Lien stripping is not available in chapter 7 so their lien should be valid.
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Yes. While your discharge relieved you of your personal obligation to pay the loan it did nothing to affect the lien they have against the property. That lien will remain in place and effective until you either pay off the amount owed or negotiate some other terms of settlement with the second lender. You may end up regretting having reaffirmed the first since now you are not in a position to walk away from the property if it is underwater and the second will not work with you.
The statute of limitations no longer applies when a debt has been discharged in a bankruptcy. In addition, the statute of limitations does not apply to secured debts because as long as the security (real estate) exists, the lender will have rights to proceed against the title to the property. You selling the property will not destroy the 2nd mortgage - you are stuck with it.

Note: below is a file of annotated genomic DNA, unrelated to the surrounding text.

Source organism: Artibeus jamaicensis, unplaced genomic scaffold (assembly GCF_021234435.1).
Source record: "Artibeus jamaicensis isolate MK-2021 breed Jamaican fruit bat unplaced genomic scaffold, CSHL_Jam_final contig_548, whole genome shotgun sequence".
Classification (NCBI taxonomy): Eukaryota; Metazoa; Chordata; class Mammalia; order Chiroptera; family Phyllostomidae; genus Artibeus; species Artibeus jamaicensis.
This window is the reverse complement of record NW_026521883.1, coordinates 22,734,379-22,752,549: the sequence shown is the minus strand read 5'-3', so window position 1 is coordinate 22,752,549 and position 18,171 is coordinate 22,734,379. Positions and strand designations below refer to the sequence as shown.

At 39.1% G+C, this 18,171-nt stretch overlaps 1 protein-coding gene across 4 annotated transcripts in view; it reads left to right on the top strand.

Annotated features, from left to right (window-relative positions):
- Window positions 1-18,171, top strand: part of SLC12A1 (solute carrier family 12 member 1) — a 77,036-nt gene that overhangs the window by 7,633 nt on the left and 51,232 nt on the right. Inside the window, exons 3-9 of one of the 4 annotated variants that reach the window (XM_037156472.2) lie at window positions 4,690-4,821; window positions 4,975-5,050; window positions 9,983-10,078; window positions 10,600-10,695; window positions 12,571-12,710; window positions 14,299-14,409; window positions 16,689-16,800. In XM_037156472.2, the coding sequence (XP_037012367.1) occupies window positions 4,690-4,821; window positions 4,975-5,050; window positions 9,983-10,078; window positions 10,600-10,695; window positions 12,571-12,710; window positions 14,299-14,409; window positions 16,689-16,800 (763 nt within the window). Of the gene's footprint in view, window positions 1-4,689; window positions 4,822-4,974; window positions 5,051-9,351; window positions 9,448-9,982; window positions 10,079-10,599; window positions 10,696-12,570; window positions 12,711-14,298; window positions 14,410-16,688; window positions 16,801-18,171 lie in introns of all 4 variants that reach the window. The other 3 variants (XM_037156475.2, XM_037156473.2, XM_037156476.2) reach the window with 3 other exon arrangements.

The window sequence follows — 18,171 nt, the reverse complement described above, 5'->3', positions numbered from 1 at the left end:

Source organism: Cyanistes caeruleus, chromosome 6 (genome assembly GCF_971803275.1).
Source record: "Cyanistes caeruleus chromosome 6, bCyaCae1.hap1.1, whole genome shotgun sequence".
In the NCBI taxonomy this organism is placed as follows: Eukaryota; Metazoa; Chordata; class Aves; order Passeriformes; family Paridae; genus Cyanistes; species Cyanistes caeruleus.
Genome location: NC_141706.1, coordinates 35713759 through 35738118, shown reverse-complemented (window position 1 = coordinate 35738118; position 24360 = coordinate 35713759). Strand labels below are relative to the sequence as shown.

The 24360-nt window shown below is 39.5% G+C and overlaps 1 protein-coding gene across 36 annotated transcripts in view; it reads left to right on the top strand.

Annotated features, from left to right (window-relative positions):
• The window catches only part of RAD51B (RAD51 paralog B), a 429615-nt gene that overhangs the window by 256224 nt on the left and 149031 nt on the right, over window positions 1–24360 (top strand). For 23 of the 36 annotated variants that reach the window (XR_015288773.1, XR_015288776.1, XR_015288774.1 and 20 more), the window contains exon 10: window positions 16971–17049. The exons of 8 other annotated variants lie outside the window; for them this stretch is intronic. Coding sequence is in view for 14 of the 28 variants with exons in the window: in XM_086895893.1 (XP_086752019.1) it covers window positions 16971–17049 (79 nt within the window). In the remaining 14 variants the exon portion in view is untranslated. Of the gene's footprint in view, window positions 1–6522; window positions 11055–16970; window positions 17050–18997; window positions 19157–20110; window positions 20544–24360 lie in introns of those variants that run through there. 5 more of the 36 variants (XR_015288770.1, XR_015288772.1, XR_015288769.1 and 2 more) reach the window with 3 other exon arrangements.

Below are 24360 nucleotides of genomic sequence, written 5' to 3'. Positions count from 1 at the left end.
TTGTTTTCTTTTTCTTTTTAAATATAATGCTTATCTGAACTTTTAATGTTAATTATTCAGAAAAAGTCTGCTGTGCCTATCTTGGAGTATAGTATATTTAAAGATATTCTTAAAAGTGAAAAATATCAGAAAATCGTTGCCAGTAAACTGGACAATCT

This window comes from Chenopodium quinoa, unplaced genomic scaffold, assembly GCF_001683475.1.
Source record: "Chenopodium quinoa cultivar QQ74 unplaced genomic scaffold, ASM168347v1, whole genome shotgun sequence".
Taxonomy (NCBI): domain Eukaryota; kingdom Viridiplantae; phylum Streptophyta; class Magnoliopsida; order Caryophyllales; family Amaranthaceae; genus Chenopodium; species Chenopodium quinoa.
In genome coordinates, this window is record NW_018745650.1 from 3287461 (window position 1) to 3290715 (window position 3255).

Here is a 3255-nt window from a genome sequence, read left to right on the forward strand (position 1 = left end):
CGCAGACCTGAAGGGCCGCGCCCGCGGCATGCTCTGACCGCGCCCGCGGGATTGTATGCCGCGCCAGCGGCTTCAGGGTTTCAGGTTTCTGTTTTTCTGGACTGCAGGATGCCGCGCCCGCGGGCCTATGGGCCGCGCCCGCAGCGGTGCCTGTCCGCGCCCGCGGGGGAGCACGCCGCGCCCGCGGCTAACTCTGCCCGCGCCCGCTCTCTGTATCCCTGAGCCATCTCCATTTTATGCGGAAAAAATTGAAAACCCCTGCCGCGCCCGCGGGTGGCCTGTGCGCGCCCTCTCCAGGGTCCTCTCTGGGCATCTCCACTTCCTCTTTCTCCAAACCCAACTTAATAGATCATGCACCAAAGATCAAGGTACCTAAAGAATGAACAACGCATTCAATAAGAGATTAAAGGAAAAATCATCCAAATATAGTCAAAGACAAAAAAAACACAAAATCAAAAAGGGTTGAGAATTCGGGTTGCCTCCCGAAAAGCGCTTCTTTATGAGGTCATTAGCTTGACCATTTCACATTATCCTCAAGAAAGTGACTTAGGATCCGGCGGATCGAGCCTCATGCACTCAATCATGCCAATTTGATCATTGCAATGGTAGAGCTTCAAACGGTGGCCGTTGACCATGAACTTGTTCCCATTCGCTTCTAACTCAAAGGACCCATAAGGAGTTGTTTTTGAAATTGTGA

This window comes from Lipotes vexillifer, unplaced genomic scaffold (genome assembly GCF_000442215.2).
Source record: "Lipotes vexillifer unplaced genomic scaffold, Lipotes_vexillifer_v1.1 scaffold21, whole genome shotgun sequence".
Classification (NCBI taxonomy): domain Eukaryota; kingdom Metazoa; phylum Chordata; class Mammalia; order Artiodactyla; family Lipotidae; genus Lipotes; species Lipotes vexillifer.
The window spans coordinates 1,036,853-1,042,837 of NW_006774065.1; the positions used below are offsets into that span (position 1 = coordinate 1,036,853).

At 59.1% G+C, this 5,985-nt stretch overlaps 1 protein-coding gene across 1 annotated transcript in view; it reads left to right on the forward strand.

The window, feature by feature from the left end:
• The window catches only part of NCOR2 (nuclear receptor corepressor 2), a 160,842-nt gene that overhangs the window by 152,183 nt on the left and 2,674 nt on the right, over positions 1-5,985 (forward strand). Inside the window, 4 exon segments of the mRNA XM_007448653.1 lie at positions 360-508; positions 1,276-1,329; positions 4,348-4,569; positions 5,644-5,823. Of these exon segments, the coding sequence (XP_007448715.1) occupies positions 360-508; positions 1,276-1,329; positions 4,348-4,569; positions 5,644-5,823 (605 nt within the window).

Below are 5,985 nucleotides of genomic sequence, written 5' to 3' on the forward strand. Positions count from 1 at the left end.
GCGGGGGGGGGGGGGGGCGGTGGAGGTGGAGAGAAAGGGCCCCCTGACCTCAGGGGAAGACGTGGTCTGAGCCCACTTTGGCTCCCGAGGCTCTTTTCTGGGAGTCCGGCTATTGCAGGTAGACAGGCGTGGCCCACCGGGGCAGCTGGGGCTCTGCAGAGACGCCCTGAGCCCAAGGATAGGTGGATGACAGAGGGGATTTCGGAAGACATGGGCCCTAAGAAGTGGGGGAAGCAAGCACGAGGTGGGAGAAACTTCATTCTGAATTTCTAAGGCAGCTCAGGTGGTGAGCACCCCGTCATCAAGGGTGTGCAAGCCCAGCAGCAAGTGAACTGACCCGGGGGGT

It might be possible to settle the payoff of this loan for a lot less than the amount owed, but you will need to have a lump sum of cash, nerves of steel, and an appraisal showing that the property value will not cover the value of the 1st & 2mortgage balances.
There is no statute of limitations on foreclosure by advertisement of a second mortgage. If they have a valid lien, and you are in default on payments, they can foreclose. Chapter 7 does not strip the lien.
As far as walking away from the first, it depends on how much the first lender will bid in the foreclosure sale. If they bid your full balance, they cannot sue you. Consider short sale.
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